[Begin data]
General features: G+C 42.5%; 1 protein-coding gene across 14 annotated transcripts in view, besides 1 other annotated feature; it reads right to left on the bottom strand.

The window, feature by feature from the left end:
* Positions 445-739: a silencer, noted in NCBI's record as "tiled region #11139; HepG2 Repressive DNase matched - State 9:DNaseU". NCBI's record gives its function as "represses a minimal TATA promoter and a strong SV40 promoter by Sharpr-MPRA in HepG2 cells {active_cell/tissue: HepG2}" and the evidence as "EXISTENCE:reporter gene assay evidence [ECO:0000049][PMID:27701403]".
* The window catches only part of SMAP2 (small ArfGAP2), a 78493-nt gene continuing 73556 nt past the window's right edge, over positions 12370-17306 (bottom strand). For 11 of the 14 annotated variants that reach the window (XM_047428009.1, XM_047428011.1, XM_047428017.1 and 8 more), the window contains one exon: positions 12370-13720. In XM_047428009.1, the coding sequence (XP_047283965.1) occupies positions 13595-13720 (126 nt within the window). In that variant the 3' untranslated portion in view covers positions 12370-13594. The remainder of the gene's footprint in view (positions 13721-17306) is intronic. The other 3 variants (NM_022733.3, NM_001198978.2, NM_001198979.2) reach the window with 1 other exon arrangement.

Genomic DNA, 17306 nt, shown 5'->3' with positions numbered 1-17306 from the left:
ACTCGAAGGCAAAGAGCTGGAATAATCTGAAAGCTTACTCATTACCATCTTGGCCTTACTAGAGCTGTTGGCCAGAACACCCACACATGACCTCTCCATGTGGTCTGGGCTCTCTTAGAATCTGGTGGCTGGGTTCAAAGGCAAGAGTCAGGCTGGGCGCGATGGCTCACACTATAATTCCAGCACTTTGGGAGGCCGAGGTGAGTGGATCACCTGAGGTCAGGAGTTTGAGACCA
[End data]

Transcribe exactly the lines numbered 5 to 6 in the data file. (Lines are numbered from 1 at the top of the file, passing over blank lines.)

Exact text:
Genomic DNA, 17306 nt, shown 5'->3' with positions numbered 1-17306 from the left:
ACTCGAAGGCAAAGAGCTGGAATAATCTGAAAGCTTACTCATTACCATCTTGGCCTTACTAGAGCTGTTGGCCAGAACACCCACACATGACCTCTCCATGTGGTCTGGGCTCTCTTAGAATCTGGTGGCTGGGTTCAAAGGCAAGAGTCAGGCTGGGCGCGATGGCTCACACTATAATTCCAGCACTTTGGGAGGCCGAGGTGAGTGGATCACCTGAGGTCAGGAGTTTGAGACCA